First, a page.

Reform and Development in Chinese Oil Painting | Ming Gallery

Reform and Development in Chinese Oil Painting

 A key reason for the greater attention Chinese oil painting has received from the outside art world has to do with the role of traditional realism in modern Chinese art. In the West, realism was neglected for over half a century, and it is only in the last decade that, under the influence of postmodernism, it has come back into favour. But, inevitably, traditional oil painting technique in the West has suffered from this long period of neglect, and it cannot be expected that technical facility in the realist style can be regained in such a short time. In the nineteen-fifties and sixties students in the major art academies in Paris, for example, were not required to take classes in human figure drawing: the school authorities rejected this basic training method as belonging to an outmoded academic system. Not until the nineteen-seventies did they come to acknowledge once again that traditional realist painting technique should be acquired by every painter. Yet, even though human figure drawing has been largely reinstated in European academies, both the students and teachers still seem unaccustomed to drawing from life. Evidence of this fact is that even though there are still plenty of excellent Western oil painters in the realist style, generally speaking realism has not yet emerged from its low point; there have been no new breakthroughs. But it is a very different case in China.

Since the May 4th movement in the early 20th century, oil painting in Chinahas undergone many changes. Generally speaking, however, throughout the history of Chinese oil painting, realism has played a dominant role, and continues to do so today. With the advent of the 20th century, the great differences in historical, social and cultural backgrounds of East and West caused their art to develop in different directions. The modern school of art in the West rejected the imitation of nature and the natural harmony of form. They were more concerned with abstraction and conceptual expression. Ironically, in Chinathe traditional artists had also been concerned with the abstract expression-of ideas, but an expression based on the fundamental philosophy of Chinese culture - the expression of the inner spirit, or qi. Little importance was attached to the faithful reproduction of appearances. As a result, the cultural reform movement in China which developed out of the May 4th movement went in the opposite direction to that in the West: it came to stress the realistic portrayal of life and, concomitantly, the technique of realism in painting.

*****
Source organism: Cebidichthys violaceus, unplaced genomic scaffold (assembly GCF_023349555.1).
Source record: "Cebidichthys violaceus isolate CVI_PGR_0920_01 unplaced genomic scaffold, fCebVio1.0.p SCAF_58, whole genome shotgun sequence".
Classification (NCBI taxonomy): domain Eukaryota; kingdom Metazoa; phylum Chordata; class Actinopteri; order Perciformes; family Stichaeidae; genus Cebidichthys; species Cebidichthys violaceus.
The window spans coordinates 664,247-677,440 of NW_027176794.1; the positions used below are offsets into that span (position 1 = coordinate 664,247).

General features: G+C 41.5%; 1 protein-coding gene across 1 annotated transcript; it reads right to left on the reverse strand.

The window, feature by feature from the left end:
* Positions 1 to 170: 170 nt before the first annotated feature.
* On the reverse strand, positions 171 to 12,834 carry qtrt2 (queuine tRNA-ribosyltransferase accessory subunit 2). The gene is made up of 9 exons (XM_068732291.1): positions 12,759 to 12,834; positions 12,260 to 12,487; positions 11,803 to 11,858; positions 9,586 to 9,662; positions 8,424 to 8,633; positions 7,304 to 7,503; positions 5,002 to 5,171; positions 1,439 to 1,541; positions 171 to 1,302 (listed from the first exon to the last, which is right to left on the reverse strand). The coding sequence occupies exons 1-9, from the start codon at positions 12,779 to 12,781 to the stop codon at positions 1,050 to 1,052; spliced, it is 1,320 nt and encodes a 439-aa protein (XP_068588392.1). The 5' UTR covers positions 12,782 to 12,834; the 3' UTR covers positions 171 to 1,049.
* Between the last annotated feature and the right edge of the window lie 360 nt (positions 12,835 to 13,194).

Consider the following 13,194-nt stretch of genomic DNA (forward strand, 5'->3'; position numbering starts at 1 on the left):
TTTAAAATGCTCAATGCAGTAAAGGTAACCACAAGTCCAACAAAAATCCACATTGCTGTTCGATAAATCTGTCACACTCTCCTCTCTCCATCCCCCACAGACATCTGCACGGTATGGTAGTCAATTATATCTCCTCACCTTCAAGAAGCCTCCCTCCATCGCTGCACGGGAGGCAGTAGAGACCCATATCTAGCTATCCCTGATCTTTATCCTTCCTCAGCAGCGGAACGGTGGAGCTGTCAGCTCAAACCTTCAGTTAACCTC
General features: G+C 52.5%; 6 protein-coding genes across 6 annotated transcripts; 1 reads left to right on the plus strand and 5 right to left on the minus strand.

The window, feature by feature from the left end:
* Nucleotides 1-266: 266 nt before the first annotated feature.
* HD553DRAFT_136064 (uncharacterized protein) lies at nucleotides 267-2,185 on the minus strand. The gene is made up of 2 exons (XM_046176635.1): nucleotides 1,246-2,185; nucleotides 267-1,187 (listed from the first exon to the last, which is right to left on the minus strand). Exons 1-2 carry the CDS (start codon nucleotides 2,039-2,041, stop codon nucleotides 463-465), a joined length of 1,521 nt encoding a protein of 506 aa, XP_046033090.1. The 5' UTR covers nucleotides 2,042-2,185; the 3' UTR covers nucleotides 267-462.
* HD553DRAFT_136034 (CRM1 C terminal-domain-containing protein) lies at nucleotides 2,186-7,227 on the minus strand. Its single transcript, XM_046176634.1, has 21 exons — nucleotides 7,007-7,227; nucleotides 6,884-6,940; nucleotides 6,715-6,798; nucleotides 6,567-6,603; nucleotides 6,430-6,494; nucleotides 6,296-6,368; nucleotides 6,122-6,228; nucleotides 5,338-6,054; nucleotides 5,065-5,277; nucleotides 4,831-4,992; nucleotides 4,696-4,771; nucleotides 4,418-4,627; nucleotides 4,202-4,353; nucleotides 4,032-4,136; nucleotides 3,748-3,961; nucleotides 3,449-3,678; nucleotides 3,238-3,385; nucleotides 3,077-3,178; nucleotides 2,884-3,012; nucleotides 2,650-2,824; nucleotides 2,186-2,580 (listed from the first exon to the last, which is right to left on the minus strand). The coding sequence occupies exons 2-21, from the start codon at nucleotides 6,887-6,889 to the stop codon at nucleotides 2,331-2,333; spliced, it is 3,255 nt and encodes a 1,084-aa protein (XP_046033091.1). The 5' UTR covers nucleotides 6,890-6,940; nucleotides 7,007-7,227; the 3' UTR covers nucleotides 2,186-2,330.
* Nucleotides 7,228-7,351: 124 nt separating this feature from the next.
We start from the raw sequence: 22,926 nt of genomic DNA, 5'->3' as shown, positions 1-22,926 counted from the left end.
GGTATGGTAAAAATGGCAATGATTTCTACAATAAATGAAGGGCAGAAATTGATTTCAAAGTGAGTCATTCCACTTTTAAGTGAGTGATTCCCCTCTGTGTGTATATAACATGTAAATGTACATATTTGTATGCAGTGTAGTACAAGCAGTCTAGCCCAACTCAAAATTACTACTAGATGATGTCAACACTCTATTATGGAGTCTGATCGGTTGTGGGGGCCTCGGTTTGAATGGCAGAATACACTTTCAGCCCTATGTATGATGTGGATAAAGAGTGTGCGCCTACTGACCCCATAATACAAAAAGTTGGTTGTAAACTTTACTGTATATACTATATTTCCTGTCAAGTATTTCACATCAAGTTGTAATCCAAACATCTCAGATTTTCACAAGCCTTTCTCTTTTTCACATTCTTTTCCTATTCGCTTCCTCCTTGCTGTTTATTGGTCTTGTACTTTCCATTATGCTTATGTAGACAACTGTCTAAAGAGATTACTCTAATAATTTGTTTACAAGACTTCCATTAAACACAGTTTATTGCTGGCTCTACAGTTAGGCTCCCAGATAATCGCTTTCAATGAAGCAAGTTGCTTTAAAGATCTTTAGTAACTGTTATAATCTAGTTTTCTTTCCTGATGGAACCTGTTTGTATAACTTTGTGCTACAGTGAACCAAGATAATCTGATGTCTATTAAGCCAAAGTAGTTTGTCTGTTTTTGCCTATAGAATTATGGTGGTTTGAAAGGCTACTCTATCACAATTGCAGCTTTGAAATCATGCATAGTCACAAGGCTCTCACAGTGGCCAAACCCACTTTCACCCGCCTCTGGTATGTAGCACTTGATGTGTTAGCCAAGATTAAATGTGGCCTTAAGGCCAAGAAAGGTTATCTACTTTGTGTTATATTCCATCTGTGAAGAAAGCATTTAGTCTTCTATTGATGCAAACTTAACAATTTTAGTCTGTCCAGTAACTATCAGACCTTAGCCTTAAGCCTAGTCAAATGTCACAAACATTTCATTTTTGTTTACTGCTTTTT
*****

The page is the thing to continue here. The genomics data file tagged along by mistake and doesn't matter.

That Western realist oil painting came to be regarded as a symbol of new cultural reform is due to the belief that realism was the truest artistic expression of the spirit of Western democracy and science, so much emulated by the artists and intellectuals of the time. In the nineteen ­twenties and thirties numerous aspiring Chinese oil painters studied in France, Belgium, and Japanand brought back to Chinatraditional oil painting technique, emphasizing realism. Later, in the nineteen-fifties, the trend toward realism was further enhanced by the influence of Russian oil painting, with Russian oil painters invited to teach in Chinaand Chinese art students sent to study in Russia. As a result, traditional oil painting technique in China was further expanded and developed.

Because of their enthusiasm and serious commitment to the study of Western realism in painting, Chinese oil painters have reached a level of technical mastery that has enabled them to go beyond a superficial mimicry and, both consciously and unconsciously, to inject into the language of oil painting some of their own aesthetic vocabulary. In other words, Chinese oil painters are able to stress mood, emotion and inner spirit in their approach to realism. Even when it comes to the language of form we are able to introduce something of our own approach to composition and colour. As a result, Chinese oil painting has gained stature on the inter­national art scene as providing a unique new face to oil painting.

Of course there are still many questions facing Chinese oil painting circles. One that has concerned us from the beginning is how to deal with the major changes in the Western art world: should we continue to pursue traditional oil painting or embrace the latest contemporary Western trends?